The storybook English countryside offers some great places to get outside and stretch those leg muscles.
It’s the pinch-yourself, is-this-really-so-lovely kind of scenery in these hills, about 65 miles west of central London (and easily reached by car). Immerse yourself by walking the Cotswold Way, a 102-mile National Trail that dips and climbs through the sheep-dotted landscape from one adorable honey-gold village to the next.
Some walk the entire distance over a week or so, staying overnight in B&Bs along the way. (You can even arrange to have your luggage transferred from one spot to the next.) But shorter loops have been designated that fit nicely into smaller chunks of time, say, 2 to 5 hours. Find more details, maps and information on distances and levels of difficulty at Cotswold Way
Choosing where to walk in this South East county can be a challenge. The area (just half an hour from central London by high-speed rail) is dense with compelling historical landmarks, such as Canterbury Cathedral, and scenery, including the White Cliffs of Dover.
This is the land of Charles Dickens, so it’s a great time to tour the many locations in Kent that inspired the novelist. There are guided walking tours of Higham, where Dickens lived from 1857 until his death, in 1870, and a self-guided audio tour of nearby Rochester, which made an appearance in many of his books (look for the Elizabethan mansion that inspired Miss Havisham’s house). For other explorations, footpaths crisscross the county, offering everything from short walks to day-long hikes.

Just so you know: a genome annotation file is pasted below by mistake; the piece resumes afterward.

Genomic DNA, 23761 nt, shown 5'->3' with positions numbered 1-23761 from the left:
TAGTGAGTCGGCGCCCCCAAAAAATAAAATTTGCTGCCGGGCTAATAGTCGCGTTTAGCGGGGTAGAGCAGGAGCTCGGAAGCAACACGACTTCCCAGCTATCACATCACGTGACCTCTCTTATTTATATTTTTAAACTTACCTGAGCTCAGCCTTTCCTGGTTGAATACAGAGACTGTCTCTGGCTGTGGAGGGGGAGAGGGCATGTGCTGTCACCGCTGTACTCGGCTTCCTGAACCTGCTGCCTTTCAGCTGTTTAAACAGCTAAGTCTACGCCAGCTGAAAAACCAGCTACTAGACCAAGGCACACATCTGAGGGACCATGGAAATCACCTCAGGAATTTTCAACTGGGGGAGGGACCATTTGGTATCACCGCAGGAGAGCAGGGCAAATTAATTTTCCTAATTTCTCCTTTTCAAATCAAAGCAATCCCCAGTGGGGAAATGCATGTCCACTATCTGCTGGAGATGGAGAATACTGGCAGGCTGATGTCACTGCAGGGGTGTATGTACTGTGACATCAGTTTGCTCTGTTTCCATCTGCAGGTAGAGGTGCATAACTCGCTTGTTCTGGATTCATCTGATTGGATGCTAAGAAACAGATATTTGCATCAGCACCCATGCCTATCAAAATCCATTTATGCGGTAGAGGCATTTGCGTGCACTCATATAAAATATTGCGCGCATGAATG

A national park in North West England, the Lake District encompasses a large part of Cumbria county. This densely scenic area has inspired countless poets and writers—Wordsworth, Coleridge and Beatrix Potter among them. The fastest way to get there is to fly to Manchester and then drive (about an hour and a half).
Ask 10 people to recommend walks in the Lake District and you’re likely to get 10 different (extremely enthusiastic) answers. Some will tell you not to miss the routes through the heartlands, while others will encourage you to seek out the places many visitors overlook, like the Western Fells. There are thousands of walking routes throughout the district, so your best bet is to hire a guide (available for a half day or full day). That way you’ll learn all sorts of stories and myths and pick up tips like the best place to stop for a pint after you’ve gone the distance.